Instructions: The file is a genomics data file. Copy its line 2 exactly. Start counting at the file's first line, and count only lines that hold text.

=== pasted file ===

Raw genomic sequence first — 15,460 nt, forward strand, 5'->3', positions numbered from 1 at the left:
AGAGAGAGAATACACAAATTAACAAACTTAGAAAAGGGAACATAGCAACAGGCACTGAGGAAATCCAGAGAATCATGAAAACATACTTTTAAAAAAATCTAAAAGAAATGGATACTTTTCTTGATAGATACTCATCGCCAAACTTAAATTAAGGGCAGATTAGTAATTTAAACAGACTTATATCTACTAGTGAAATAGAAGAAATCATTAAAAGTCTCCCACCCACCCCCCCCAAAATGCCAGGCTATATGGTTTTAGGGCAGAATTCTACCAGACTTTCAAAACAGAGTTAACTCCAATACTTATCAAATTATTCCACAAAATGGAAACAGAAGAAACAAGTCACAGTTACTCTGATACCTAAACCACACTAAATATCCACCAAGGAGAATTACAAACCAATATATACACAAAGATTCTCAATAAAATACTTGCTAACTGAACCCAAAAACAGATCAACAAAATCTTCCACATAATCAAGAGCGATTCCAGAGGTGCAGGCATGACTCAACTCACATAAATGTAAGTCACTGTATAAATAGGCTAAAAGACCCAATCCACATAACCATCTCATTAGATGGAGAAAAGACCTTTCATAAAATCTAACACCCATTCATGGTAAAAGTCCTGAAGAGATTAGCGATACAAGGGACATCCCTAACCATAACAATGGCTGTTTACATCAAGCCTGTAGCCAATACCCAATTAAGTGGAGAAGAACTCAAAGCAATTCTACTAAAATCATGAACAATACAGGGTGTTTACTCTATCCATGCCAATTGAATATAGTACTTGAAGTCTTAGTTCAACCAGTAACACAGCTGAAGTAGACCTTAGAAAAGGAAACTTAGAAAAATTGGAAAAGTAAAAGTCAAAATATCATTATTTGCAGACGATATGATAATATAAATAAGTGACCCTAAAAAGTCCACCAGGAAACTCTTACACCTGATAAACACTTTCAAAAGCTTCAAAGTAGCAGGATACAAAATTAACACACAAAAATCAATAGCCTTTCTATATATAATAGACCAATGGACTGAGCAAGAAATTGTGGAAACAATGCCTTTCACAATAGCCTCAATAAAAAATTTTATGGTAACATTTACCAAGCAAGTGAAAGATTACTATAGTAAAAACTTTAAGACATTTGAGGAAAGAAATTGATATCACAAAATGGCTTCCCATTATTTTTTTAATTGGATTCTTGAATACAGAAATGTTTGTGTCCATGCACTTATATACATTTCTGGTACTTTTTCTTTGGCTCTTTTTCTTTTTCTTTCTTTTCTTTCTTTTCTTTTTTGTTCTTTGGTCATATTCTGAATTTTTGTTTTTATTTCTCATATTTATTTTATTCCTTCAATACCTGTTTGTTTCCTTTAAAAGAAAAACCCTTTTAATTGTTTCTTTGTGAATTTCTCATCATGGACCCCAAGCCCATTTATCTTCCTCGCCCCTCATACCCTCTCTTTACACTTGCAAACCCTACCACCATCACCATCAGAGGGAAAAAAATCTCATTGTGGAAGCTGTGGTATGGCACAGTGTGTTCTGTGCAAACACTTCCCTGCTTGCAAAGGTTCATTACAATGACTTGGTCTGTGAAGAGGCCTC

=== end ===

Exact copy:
AGAGAGAGAATACACAAATTAACAAACTTAGAAAAGGGAACATAGCAACAGGCACTGAGGAAATCCAGAGAATCATGAAAACATACTTTTAAAAAAATCTAAAAGAAATGGATACTTTTCTTGATAGATACTCATCGCCAAACTTAAATTAAGGGCAGATTAGTAATTTAAACAGACTTATATCTACTAGTGAAATAGAAGAAATCATTAAAAGTCTCCCACCCACCCCCCCCAAAATGCCAGGCTATATGGTTTTAGGGCAGAATTCTACCAGACTTTCAAAACAGAGTTAACTCCAATACTTATCAAATTATTCCACAAAATGGAAACAGAAGAAACAAGTCACAGTTACTCTGATACCTAAACCACACTAAATATCCACCAAGGAGAATTACAAACCAATATATACACAAAGATTCTCAATAAAATACTTGCTAACTGAACCCAAAAACAGATCAACAAAATCTTCCACATAATCAAGAGCGATTCCAGAGGTGCAGGCATGACTCAACTCACATAAATGTAAGTCACTGTATAAATAGGCTAAAAGACCCAATCCACATAACCATCTCATTAGATGGAGAAAAGACCTTTCATAAAATCTAACACCCATTCATGGTAAAAGTCCTGAAGAGATTAGCGATACAAGGGACATCCCTAACCATAACAATGGCTGTTTACATCAAGCCTGTAGCCAATACCCAATTAAGTGGAGAAGAACTCAAAGCAATTCTACTAAAATCATGAACAATACAGGGTGTTTACTCTATCCATGCCAATTGAATATAGTACTTGAAGTCTTAGTTCAACCAGTAACACAGCTGAAGTAGACCTTAGAAAAGGAAACTTAGAAAAATTGGAAAAGTAAAAGTCAAAATATCATTATTTGCAGACGATATGATAATATAAATAAGTGACCCTAAAAAGTCCACCAGGAAACTCTTACACCTGATAAACACTTTCAAAAGCTTCAAAGTAGCAGGATACAAAATTAACACACAAAAATCAATAGCCTTTCTATATATAATAGACCAATGGACTGAGCAAGAAATTGTGGAAACAATGCCTTTCACAATAGCCTCAATAAAAAATTTTATGGTAACATTTACCAAGCAAGTGAAAGATTACTATAGTAAAAACTTTAAGACATTTGAGGAAAGAAATTGATATCACAAAATGGCTTCCCATTATTTTTTTAATTGGATTCTTGAATACAGAAATGTTTGTGTCCATGCACTTATATACATTTCTGGTACTTTTTCTTTGGCTCTTTTTCTTTTTCTTTCTTTTCTTTCTTTTCTTTTTTGTTCTTTGGTCATATTCTGAATTTTTGTTTTTATTTCTCATATTTATTTTATTCCTTCAATACCTGTTTGTTTCCTTTAAAAGAAAAACCCTTTTAATTGTTTCTTTGTGAATTTCTCATCATGGACCCCAAGCCCATTTATCTTCCTCGCCCCTCATACCCTCTCTTTACACTTGCAAACCCTACCACCATCACCATCAGAGGGAAAAAAATCTCATTGTGGAAGCTGTGGTATGGCACAGTGTGTTCTGTGCAAACACTTCCCTGCTTGCAAAGGTTCATTACAATGACTTGGTCTGTGAAGAGGCCTC